The Caribbean was fortuitously situated in terms of soils, climate, and location to facilitate the westward development of the nascent European sugar industry from Sicily, Spain, and the Atlantic islands. Columbus brought the first sugar cane to the Caribbean on his second voyage in 1493; he brought it from the Spanish Canary Islands. It is likely that enslaved Africans from Spain also accompanied him on that voyage, foreshadowing the African-slave-sugar-commodity connection. In the Western hemisphere, sugar was first grown in the present-day Dominican Republic and shipped back to Europe around 1516. With the rapid destruction of the native populations, enslaved African laborers were imported shortly after the first canes were planted, thus paving the way for the proliferation of the widespread and centuries-enduring plantation complex and the rapid transformation of tastes and consumption in Europe.

One by one, at least six European powers entered the fray and wrestled with each over the riches to be obtained from the region under colonization. Caribbean islands were exchanged as part of peace negotiations after European wars, and sometimes captured outright by those countries that could muster the naval power so far from their shores. The source of this wealth was the fruits of the labor of enslaved Africans. Commercial and military intervention on the African coast ensured a supply of captive laborers for the plantations. The slave trade represented the largest capital investment in the world, meaning that the slaves themselves were valuable commodities, and was promoted and patronized by the royal families and leading merchants and politicians of Europe.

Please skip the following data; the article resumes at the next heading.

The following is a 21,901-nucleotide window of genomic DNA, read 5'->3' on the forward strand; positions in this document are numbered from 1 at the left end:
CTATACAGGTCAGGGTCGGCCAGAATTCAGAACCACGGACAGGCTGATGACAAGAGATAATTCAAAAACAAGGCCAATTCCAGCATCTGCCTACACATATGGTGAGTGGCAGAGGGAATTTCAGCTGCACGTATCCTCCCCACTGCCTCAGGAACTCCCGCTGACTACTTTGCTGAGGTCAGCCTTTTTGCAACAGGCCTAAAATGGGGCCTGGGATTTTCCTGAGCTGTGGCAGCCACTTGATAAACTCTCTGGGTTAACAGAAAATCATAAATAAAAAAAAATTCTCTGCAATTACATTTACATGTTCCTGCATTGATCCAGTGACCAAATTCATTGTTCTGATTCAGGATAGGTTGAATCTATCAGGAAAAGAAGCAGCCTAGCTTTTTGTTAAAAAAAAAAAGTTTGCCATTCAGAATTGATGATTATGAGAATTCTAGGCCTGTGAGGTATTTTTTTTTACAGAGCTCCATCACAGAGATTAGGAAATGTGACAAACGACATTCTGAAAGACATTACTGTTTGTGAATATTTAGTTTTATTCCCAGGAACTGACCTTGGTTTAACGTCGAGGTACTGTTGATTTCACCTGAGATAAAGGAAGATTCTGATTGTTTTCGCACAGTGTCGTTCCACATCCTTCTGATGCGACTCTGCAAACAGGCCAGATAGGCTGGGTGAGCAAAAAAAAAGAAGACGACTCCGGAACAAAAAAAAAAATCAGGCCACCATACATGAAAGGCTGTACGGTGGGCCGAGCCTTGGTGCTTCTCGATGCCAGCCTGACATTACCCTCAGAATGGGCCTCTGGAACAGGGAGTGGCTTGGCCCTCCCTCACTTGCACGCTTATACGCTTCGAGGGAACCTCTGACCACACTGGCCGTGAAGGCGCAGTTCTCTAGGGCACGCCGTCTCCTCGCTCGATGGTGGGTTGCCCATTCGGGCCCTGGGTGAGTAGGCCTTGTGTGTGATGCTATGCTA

Africans were enslaved and taken to the Americas, agricultural commodities were transported, often in the same slaving vessels, from the Americas to Europe, and trade goods were shipped from Europe to Africa for more slaves--the so-called "Triangular Trade." More than nine million enslaved Africans reached the New World (see Table 1), about 40 percent going to the Caribbean. Jamaica received nearly twice as many slaves as were imported into the United States; Barbados and Martinique, tiny islands where plantation slavery was established very early, each received roughly the amount received by the whole United States. While these figures cannot take into account the many millions who died en route, they do provide an idea of the intensity of Caribbean slavery. Caribbean slaves were notoriously malnourished, overworked, and susceptible to disease. They died in droves. It was cheaper for planters to simply import new slaves than to maintain their existing labor forces, and women were not encouraged to bear children until it appeared the slave trade would end.

While Caribbean slavery was diverse and no two islands had the same experience, the exigencies of the sugar production process imposed certain common patterns. The climate dictated harvesting times. Fields